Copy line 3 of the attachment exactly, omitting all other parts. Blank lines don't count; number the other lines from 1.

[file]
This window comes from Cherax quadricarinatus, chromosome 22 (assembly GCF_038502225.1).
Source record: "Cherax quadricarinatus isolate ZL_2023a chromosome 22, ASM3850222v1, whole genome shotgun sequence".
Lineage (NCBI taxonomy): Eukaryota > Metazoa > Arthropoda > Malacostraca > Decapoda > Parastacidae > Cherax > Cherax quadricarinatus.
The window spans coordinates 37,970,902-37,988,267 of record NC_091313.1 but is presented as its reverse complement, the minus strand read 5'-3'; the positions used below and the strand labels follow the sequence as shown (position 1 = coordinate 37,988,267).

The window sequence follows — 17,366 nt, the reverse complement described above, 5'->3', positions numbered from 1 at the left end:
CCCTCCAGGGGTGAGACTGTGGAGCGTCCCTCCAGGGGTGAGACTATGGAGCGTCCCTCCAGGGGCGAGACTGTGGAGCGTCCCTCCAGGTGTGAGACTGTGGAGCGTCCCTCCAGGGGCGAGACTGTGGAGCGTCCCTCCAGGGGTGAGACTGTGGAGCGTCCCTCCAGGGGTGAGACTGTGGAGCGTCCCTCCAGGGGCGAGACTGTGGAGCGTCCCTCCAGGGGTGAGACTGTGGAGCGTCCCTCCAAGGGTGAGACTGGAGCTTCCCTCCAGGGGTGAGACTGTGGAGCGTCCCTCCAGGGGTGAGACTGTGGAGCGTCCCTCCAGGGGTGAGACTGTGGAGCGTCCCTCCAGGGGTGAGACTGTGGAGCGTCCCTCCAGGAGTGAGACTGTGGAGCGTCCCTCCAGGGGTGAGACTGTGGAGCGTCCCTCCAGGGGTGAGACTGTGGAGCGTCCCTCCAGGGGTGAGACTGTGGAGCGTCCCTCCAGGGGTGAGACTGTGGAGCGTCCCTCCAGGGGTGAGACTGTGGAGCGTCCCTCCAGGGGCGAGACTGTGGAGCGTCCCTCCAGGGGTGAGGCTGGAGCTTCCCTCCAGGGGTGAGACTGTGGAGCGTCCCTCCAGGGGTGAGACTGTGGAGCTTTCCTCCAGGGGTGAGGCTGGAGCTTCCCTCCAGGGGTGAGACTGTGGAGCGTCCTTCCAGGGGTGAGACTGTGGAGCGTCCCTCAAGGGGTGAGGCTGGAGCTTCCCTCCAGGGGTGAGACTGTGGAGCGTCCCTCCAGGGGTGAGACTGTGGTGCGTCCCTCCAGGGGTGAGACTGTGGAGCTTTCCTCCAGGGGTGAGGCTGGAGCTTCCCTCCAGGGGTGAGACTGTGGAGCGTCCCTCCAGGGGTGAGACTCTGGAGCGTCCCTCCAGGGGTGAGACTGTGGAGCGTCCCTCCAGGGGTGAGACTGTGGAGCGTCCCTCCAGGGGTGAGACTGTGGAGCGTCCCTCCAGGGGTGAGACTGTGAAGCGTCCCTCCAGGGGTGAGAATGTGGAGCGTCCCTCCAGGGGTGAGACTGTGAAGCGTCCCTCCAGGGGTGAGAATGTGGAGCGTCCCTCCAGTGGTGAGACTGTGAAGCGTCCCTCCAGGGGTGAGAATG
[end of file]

Lineage (NCBI taxonomy): Eukaryota > Metazoa > Arthropoda > Malacostraca > Decapoda > Parastacidae > Cherax > Cherax quadricarinatus.